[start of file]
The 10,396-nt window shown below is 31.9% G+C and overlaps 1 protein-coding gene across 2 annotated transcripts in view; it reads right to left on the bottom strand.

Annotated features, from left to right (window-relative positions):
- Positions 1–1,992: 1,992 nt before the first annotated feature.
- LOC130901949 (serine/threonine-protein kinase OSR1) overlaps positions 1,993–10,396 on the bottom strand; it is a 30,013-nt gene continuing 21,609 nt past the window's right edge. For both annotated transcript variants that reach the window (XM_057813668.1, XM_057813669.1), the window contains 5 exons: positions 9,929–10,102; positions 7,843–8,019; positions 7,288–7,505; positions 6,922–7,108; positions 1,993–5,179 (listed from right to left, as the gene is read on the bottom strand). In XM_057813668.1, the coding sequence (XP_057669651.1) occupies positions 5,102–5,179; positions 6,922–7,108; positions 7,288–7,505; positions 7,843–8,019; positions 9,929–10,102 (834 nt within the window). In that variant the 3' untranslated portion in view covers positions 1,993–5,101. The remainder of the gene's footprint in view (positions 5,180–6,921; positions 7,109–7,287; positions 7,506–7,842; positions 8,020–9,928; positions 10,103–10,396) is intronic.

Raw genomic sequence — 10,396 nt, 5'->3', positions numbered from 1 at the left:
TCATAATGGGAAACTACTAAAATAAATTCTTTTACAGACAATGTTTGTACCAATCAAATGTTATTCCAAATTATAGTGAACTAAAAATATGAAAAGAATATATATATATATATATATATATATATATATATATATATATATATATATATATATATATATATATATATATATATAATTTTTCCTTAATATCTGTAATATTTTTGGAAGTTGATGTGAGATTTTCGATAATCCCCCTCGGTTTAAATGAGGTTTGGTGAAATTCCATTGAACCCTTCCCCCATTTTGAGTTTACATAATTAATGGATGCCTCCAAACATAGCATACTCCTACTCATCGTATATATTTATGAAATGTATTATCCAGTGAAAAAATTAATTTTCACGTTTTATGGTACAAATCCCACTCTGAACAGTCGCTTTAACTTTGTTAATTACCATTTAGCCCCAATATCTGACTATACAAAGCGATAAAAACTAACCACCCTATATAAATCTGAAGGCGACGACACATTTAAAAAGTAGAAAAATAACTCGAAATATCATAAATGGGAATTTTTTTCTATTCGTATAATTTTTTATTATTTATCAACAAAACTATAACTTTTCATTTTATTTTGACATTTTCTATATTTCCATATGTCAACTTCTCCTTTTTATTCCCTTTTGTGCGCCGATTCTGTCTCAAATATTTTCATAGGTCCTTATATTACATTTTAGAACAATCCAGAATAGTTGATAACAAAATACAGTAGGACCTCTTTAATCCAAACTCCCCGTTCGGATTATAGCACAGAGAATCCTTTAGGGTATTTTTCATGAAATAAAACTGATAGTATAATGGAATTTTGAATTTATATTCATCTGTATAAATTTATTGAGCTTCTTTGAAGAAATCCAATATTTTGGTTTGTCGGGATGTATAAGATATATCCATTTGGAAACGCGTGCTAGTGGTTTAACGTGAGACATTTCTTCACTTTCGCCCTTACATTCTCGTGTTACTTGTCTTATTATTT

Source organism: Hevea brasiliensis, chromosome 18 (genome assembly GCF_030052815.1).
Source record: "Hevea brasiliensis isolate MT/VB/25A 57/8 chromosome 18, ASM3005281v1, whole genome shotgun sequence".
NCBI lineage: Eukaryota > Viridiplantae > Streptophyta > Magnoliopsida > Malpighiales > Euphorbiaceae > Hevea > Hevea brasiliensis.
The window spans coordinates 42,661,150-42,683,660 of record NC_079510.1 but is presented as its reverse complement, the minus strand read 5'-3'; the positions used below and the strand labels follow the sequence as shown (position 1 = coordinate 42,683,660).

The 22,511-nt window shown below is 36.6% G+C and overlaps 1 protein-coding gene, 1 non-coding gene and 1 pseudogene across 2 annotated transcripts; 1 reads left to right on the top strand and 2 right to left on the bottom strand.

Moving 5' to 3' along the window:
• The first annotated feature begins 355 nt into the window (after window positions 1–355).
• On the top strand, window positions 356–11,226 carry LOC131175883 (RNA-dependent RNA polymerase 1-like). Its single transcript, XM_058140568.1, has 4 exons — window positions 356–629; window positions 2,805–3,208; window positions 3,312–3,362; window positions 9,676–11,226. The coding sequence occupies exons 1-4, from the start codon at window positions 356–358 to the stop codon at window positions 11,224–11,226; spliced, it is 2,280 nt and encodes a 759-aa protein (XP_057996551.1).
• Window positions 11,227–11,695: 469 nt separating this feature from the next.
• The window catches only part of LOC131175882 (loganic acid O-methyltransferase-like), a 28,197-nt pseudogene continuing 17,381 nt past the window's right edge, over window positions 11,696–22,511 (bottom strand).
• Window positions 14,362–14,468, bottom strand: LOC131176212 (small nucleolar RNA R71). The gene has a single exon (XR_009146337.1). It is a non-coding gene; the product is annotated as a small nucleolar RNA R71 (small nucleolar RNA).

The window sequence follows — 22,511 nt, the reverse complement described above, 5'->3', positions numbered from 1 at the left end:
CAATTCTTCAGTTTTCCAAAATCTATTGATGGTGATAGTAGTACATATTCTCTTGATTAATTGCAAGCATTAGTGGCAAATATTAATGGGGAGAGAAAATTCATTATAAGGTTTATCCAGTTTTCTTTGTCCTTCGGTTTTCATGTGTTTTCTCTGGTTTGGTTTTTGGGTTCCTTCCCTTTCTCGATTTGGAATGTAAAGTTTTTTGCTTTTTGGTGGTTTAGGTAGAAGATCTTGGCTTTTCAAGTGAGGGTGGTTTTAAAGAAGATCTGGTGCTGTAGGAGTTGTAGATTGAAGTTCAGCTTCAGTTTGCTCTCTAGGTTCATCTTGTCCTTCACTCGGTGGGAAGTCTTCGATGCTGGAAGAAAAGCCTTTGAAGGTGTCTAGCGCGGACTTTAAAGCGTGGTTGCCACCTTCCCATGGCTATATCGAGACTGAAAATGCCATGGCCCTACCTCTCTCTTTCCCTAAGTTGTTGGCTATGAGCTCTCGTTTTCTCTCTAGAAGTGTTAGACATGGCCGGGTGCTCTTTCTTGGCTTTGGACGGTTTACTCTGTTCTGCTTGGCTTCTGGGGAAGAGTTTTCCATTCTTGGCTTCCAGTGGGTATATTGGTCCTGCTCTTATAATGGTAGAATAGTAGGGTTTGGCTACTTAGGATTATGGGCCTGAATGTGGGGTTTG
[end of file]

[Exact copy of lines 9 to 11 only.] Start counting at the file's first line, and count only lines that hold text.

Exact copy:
NCBI lineage: Eukaryota > Viridiplantae > Streptophyta > Magnoliopsida > Malpighiales > Euphorbiaceae > Hevea > Hevea brasiliensis.
The window spans coordinates 42,661,150-42,683,660 of record NC_079510.1 but is presented as its reverse complement, the minus strand read 5'-3'; the positions used below and the strand labels follow the sequence as shown (position 1 = coordinate 42,683,660).

The 22,511-nt window shown below is 36.6% G+C and overlaps 1 protein-coding gene, 1 non-coding gene and 1 pseudogene across 2 annotated transcripts; 1 reads left to right on the top strand and 2 right to left on the bottom strand.